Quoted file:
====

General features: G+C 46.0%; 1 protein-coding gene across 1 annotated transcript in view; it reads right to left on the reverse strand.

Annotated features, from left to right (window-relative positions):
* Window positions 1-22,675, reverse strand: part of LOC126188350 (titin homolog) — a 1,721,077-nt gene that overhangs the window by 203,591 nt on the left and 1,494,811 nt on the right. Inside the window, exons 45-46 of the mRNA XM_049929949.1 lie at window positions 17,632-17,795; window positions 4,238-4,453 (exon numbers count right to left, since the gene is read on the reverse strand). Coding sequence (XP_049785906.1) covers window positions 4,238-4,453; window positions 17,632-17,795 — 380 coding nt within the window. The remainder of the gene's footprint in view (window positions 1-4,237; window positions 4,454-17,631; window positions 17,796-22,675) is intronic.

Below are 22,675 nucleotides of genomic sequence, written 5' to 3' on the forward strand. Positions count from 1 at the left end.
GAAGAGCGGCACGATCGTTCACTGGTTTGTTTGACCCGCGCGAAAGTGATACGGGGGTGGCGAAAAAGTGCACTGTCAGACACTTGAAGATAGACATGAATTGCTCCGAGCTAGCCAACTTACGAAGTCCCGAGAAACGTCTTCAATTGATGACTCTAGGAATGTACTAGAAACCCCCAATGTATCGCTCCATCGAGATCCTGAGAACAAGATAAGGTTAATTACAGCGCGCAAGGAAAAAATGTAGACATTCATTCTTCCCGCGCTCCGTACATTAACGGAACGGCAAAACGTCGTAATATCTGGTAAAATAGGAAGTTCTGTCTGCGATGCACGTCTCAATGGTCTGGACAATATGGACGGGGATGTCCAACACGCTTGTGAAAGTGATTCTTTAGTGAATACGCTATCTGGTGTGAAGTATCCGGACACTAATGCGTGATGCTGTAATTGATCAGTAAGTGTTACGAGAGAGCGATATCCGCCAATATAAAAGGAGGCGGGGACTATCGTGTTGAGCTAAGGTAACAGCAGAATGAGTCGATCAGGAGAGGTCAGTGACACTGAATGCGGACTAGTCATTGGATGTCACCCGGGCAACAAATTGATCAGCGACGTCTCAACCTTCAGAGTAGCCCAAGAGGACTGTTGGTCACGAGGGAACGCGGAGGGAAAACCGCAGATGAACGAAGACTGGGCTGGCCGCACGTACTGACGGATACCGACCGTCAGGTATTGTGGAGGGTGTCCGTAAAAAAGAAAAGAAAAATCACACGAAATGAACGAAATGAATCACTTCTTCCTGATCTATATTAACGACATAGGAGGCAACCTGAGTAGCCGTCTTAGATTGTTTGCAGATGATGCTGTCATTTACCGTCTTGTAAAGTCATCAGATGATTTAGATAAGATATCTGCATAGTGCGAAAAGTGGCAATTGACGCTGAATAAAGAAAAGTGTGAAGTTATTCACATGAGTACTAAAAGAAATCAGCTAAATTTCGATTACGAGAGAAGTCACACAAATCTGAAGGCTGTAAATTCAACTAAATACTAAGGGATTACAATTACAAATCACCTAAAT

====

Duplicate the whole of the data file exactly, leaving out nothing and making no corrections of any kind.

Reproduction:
General features: G+C 46.0%; 1 protein-coding gene across 1 annotated transcript in view; it reads right to left on the reverse strand.

Annotated features, from left to right (window-relative positions):
* Window positions 1-22,675, reverse strand: part of LOC126188350 (titin homolog) — a 1,721,077-nt gene that overhangs the window by 203,591 nt on the left and 1,494,811 nt on the right. Inside the window, exons 45-46 of the mRNA XM_049929949.1 lie at window positions 17,632-17,795; window positions 4,238-4,453 (exon numbers count right to left, since the gene is read on the reverse strand). Coding sequence (XP_049785906.1) covers window positions 4,238-4,453; window positions 17,632-17,795 — 380 coding nt within the window. The remainder of the gene's footprint in view (window positions 1-4,237; window positions 4,454-17,631; window positions 17,796-22,675) is intronic.

Below are 22,675 nucleotides of genomic sequence, written 5' to 3' on the forward strand. Positions count from 1 at the left end.
GAAGAGCGGCACGATCGTTCACTGGTTTGTTTGACCCGCGCGAAAGTGATACGGGGGTGGCGAAAAAGTGCACTGTCAGACACTTGAAGATAGACATGAATTGCTCCGAGCTAGCCAACTTACGAAGTCCCGAGAAACGTCTTCAATTGATGACTCTAGGAATGTACTAGAAACCCCCAATGTATCGCTCCATCGAGATCCTGAGAACAAGATAAGGTTAATTACAGCGCGCAAGGAAAAAATGTAGACATTCATTCTTCCCGCGCTCCGTACATTAACGGAACGGCAAAACGTCGTAATATCTGGTAAAATAGGAAGTTCTGTCTGCGATGCACGTCTCAATGGTCTGGACAATATGGACGGGGATGTCCAACACGCTTGTGAAAGTGATTCTTTAGTGAATACGCTATCTGGTGTGAAGTATCCGGACACTAATGCGTGATGCTGTAATTGATCAGTAAGTGTTACGAGAGAGCGATATCCGCCAATATAAAAGGAGGCGGGGACTATCGTGTTGAGCTAAGGTAACAGCAGAATGAGTCGATCAGGAGAGGTCAGTGACACTGAATGCGGACTAGTCATTGGATGTCACCCGGGCAACAAATTGATCAGCGACGTCTCAACCTTCAGAGTAGCCCAAGAGGACTGTTGGTCACGAGGGAACGCGGAGGGAAAACCGCAGATGAACGAAGACTGGGCTGGCCGCACGTACTGACGGATACCGACCGTCAGGTATTGTGGAGGGTGTCCGTAAAAAAGAAAAGAAAAATCACACGAAATGAACGAAATGAATCACTTCTTCCTGATCTATATTAACGACATAGGAGGCAACCTGAGTAGCCGTCTTAGATTGTTTGCAGATGATGCTGTCATTTACCGTCTTGTAAAGTCATCAGATGATTTAGATAAGATATCTGCATAGTGCGAAAAGTGGCAATTGACGCTGAATAAAGAAAAGTGTGAAGTTATTCACATGAGTACTAAAAGAAATCAGCTAAATTTCGATTACGAGAGAAGTCACACAAATCTGAAGGCTGTAAATTCAACTAAATACTAAGGGATTACAATTACAAATCACCTAAAT